Quilts From the Pen of Bisa Butler

Wangari Maathai quilt by Bisa Butler


A native of Orange, NJ, Bisa Butler is an American fiber artist known for her quilted portraits and designs celebrating the lives and culture of African Americans.  As a child, she spent her free time first watching her mother and grandmother sew, then being taught by them. She majored in Fine Art at Howard University, where she studied the work of Romare Bearden and attended lectures by prominent black artists such as Lois Mailou Jones. While pursuing a master’s degree, she took a Fiber Art class that inspired her choice of quilting as an artistic medium. After that class, she made her first quilt, a portrait created in homage to her grandmother upon her deathbed.  From that point on she turned to quilting full time, and the rest is HERstory.

With quilts often feature portraits of famous figures in black history such as Paul Laurence Dunbar, Jackie Robinson, and Josephine Baker, Bisa uses a variety of patterned fabrics which she carefully selects to reflect the subject’s life. Sometimes she even uses clothing  and fabrics worn by the subject. Her portrait of Nina Simone, for example, is made of cotton, silk, velvet, and netting, while that of Jean-Michel Basquiat is made of leather, cotton, and vintage denim

” In my work I am telling the story from my pen— this African American side of the American life.  The story of our contributions and perspectives that have been ignored, unrecorded and lost.  These unknown stories fascinate me. I feel these people; I know these stories because i have grown up with them my whole life.  I know about my grandmothers birth in Plaquemine Parrish Louisiana , I know about my Aunt Sheila whose family left Mississippi for Chicago in the 1940’s; I know about my own father who left Ghana in 1960 with a scholarship to study in the United States and a suitcase with one shirt and one pair of  pants. I know the pride of hard work and the dignity of these people because they are my people. I can imagine their lives because they are me and I am them, ” states Butler regarding her passion-filled creations.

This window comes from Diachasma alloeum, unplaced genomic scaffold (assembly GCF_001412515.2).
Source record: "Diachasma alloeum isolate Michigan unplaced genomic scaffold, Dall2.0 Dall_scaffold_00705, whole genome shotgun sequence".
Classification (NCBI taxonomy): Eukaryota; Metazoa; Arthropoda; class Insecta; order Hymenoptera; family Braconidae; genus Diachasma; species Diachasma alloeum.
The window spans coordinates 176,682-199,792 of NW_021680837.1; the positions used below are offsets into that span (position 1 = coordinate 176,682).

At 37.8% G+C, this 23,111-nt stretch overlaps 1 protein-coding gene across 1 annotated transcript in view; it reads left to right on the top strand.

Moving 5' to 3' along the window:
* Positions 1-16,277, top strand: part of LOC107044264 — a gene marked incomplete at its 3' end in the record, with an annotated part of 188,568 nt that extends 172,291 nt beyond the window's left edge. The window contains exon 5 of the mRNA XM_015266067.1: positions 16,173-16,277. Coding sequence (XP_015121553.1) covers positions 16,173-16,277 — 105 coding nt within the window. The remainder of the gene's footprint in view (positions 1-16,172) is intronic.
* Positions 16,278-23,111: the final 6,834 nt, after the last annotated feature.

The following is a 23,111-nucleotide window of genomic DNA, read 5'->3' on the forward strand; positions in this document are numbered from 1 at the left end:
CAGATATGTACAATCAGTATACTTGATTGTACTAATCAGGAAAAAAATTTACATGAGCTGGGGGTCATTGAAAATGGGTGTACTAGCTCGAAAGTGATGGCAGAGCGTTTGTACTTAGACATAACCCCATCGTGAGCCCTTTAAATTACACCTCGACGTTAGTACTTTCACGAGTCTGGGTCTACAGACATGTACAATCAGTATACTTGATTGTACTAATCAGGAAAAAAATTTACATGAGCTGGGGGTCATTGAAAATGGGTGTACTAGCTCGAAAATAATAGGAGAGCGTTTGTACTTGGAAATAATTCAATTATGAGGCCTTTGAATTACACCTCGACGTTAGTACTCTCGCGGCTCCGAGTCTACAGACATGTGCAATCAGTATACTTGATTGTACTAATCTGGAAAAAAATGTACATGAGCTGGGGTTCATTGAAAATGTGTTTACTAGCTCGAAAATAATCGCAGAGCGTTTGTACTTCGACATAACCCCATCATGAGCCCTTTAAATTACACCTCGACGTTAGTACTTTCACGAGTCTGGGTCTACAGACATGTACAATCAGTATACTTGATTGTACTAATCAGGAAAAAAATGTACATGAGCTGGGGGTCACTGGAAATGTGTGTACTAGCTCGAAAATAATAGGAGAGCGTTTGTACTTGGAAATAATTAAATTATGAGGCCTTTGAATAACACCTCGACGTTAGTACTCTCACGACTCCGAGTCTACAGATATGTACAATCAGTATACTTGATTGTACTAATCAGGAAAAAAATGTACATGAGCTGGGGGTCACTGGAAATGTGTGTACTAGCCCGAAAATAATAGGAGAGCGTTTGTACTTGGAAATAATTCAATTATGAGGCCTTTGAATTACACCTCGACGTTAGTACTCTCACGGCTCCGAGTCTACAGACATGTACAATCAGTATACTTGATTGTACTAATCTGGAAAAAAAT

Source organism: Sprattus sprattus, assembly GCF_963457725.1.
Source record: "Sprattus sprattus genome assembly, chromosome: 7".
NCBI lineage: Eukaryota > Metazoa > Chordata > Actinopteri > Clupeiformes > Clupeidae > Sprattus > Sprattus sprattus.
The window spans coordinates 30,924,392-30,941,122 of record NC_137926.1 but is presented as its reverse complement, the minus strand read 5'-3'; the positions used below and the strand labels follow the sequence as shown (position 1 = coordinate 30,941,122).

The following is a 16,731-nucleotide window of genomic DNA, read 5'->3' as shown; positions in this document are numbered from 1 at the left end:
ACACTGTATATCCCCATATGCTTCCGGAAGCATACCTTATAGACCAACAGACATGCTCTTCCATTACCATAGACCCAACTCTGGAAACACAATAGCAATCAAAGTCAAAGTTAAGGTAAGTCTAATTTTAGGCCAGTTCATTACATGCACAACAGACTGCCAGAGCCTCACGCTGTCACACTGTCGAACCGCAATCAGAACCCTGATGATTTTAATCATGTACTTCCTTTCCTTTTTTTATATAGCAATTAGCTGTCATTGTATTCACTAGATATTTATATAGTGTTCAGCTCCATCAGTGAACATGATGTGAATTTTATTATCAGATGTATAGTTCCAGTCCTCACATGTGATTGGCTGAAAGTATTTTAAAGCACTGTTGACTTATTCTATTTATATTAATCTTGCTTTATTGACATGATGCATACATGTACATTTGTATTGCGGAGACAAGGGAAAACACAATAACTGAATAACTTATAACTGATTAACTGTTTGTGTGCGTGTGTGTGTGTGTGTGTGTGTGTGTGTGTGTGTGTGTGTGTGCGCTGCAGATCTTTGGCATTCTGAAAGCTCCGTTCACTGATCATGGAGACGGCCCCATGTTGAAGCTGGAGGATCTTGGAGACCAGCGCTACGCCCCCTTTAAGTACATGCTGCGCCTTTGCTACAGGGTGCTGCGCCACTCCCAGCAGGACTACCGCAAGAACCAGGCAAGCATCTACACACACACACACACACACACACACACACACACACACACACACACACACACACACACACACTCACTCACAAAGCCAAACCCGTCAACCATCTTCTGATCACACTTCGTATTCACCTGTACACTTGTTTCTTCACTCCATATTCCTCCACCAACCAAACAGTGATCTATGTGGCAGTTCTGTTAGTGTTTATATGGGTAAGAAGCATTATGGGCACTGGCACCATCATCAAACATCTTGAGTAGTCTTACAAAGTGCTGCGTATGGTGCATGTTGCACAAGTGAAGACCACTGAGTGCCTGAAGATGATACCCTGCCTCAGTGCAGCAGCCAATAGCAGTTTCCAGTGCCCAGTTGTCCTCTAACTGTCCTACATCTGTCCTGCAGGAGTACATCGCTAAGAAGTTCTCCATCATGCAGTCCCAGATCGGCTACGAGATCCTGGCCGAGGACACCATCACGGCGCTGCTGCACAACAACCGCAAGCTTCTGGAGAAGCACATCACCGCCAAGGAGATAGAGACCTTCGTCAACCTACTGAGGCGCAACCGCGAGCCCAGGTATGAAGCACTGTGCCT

Bisa Butler quilted artistry


With a degree from Howard University in Washington D.C., it is there that Butler was taught by Africobra (The African Commune Of Bad and Relevant Artists) founder Jeff Donaldson who along with other professors taught her to be proud of her African heritage and to always present African American people in a positive light. They taught her that she had a responsibility to document and correct the misinformation that had been told about her people, and about Africa itself.

When asked why she chose quilting as her tool of artistic expression, Butler replied, ” I quilt because this was the technique that was taught to me at home. I could sew before I ever painted on a canvas. My grandmother and mother, while not quilters, sewed garments almost every day. African Americans have been quilting since we were bought to this country and needed to keep warm. Enslaved people were not given large pieces of fabric and had to make do with the scarps of cloth that were left after clothing wore out. From these scraps the African American quilt aesthetic came into being.  My own pieces are reminiscent of this tradition.”

Using African fabrics from her father’s homeland of Ghana, batiks from Nigeria, and prints from South Africa, Butler’s subjects are adorned with and made up of the cloth of her ancestors. Visages claiming their African Ancestry, she envisions her quilts taking their place in American History. Life size in scale, Butler’s quilts invite the viewer to engage in a face-2-face dialogue and offer the reimagining of a contemporary conversation about age old issues through the comforting, embracing medium of the quilt itself.




Calling Butler a quilt artist doesn’t quite capture her mastery of this craft. Once traditional women’s work, it is now considered fine art.  Given that each intricately stitched piece takes over 1,000 hours, Butler is amazingly prolific in her craft. Two rooms in her home studio are dedicated to her art-making. One room is full of the velvet, wool, silk, chiffon, and African wax-cast cotton prints that Butler collects. The fabric will be cut, pinned, appliqued by hand and stitched by machine in her production room. Some areas are built up in layers, creating almost a relief effect. Her subjects seem astoundingly alive, caught in a moment in time, somewhere between now and then, the then being a period in American history that has never before been seen in technicolor like this.


Inspired by Bisa’s quilts?

Find out more about Bisa Butler and her amazing creations here:


Pulse Art Fair 2019

Print By Print




Inspired by the fabrics?


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